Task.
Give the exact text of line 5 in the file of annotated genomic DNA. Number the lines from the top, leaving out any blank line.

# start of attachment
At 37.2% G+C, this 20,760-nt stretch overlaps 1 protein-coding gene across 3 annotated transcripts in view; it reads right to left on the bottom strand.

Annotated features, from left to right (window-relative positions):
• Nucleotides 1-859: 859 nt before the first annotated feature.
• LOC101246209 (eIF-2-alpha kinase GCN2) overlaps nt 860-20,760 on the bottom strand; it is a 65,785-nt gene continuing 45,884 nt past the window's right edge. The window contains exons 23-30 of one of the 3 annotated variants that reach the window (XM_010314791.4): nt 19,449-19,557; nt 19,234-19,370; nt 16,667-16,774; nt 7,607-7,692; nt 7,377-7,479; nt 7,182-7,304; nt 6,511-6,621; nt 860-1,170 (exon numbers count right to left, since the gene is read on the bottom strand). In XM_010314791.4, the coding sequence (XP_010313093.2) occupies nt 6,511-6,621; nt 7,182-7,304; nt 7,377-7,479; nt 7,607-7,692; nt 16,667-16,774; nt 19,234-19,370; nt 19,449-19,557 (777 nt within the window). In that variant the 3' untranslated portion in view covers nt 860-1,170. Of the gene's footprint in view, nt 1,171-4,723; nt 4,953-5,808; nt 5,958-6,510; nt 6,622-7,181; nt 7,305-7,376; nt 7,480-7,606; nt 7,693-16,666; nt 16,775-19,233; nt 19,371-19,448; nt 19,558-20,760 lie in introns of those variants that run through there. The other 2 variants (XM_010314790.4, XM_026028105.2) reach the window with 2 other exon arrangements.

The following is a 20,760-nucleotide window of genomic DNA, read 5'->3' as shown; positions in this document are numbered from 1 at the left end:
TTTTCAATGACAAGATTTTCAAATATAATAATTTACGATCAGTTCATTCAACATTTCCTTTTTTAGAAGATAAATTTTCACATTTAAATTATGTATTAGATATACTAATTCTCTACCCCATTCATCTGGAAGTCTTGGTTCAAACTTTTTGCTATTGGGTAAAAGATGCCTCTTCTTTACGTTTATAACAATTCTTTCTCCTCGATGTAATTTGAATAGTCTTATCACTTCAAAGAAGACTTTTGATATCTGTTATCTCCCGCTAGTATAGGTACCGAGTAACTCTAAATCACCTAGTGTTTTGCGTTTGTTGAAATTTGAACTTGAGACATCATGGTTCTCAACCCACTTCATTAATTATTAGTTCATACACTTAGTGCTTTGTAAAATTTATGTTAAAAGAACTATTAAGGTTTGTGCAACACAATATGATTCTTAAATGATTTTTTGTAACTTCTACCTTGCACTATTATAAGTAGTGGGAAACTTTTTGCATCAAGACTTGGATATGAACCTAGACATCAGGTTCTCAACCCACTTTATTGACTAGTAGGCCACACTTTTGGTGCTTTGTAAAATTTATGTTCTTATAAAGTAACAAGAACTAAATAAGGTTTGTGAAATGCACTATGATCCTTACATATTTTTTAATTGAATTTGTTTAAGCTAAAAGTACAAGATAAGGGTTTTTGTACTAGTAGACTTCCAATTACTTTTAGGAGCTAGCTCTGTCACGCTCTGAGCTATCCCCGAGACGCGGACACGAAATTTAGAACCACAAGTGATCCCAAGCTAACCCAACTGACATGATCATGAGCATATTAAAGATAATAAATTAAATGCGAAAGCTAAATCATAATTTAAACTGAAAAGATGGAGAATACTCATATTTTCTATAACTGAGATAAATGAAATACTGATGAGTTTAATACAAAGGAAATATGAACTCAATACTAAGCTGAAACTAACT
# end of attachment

The following is a 20,760-nucleotide window of genomic DNA, read 5'->3' as shown; positions in this document are numbered from 1 at the left end: